I thought I knew about commas before I started looking into them. It was a learning curve.
Looking into. . .
But, and other little words that join things together, and. . .
The rule for but is the same as that for and, or, nor, for, so, and yet. (These are called coordinating conjunctions, but you don’t need to remember that.)
We’re back to essential versus nonessential information here. If the conjunction follows a main clause that makes sense on its own, it’s added information, so add a comma:
David sprinkled more salt, but he still couldn’t eat the spinach.
If both clauses are necessary to make any sense, no comma is needed:
David sprinkled more salt but still couldn’t eat the spinach.
There is another way of looking at and and but that I find easier to remember.
If clauses have a subject on both sides of the conjunction, there should be a comma.
I phoned Emma earlier, but I haven’t heard back from her.
I phoned Emma earlier but haven’t heard back from her.
If the second clause assumes the same subject without naming it... or him or her… (in this case, I ) you don’t add a comma.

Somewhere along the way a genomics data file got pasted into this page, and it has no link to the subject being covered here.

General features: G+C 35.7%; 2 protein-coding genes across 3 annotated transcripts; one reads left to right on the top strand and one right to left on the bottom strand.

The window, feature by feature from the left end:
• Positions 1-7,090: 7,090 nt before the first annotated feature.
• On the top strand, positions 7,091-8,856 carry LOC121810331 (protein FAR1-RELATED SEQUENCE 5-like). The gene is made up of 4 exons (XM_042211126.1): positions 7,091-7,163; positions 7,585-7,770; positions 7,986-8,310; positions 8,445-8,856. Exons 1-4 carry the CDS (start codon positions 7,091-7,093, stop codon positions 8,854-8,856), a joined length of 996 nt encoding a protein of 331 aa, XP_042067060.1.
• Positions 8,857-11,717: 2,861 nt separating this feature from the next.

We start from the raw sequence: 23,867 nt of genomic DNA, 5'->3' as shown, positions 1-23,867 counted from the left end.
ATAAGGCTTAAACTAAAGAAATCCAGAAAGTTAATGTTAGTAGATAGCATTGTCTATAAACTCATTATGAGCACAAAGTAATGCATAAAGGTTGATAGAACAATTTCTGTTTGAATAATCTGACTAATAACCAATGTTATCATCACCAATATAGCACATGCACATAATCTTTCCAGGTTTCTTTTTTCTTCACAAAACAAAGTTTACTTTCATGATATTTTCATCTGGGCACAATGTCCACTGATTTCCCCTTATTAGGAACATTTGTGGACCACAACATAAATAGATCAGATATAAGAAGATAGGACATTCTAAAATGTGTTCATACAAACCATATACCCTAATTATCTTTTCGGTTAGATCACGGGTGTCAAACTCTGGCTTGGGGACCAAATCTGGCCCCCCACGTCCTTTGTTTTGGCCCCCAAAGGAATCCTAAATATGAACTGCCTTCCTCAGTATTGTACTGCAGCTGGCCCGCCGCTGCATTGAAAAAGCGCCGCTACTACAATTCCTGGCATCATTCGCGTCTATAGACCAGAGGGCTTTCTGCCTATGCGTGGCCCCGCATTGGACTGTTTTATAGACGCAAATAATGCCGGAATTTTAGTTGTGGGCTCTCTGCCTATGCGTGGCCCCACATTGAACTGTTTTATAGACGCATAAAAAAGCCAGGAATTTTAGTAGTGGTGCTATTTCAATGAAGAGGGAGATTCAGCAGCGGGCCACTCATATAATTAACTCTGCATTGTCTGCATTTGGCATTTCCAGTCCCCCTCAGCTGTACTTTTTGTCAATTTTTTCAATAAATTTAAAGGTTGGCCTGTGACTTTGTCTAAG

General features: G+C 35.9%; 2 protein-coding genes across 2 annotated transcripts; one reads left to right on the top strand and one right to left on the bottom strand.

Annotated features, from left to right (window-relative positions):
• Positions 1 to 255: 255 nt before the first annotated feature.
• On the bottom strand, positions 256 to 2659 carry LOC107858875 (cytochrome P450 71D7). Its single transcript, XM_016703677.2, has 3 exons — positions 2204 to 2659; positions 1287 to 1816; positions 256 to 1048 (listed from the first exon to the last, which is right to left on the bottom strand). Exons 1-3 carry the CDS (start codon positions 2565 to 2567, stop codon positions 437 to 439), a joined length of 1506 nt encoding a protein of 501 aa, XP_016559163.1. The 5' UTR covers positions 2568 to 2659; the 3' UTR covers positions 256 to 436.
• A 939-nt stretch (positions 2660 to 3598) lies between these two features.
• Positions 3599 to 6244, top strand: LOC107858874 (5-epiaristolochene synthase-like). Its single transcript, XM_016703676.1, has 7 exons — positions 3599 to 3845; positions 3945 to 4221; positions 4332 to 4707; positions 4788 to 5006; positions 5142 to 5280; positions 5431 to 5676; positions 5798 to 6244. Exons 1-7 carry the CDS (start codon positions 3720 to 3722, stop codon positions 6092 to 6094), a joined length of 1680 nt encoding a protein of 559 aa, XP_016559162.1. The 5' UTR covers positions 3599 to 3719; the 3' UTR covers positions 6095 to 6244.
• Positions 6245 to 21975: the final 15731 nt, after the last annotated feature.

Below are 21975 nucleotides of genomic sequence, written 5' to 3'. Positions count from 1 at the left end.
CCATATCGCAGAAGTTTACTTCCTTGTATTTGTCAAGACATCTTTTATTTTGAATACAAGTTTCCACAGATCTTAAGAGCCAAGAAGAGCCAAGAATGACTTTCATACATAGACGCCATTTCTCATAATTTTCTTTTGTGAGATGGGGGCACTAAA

Peter got up and made his bed before heading down for breakfast.
Peter got up, and he made his bed before heading down for breakfast.
(A case of adding a comma when you add a subject? Or am I pushing this tip too far?)
What rule applies here?
I didn’t watch the film, because it starred Alfredo Bloggins.
I didn’t watch the film because it starred Alfredo Bloggins.
You might be forgiven for thinking that this is one situation where the discredited ‘pause’ myth might apply. However, there is a grammatical reason.
In the first sentence – with the comma – because refers to the whole of the first clause. The point is that I didn’t watch the film; the reason I didn’t watch is added information. The first part of the sentence will make sense without giving a reason why.
The whole purpose of the second sentence is to explain why I didn’t watch the film. This because is essential to the meaning of the sentence – it’s the whole point of it. Since this information isn’t added, it wants no added comma.
Another helpful resource. . .
The most exhaustive comma crib in one place must be Purdue OWL; another brilliant resource all-round, at . . .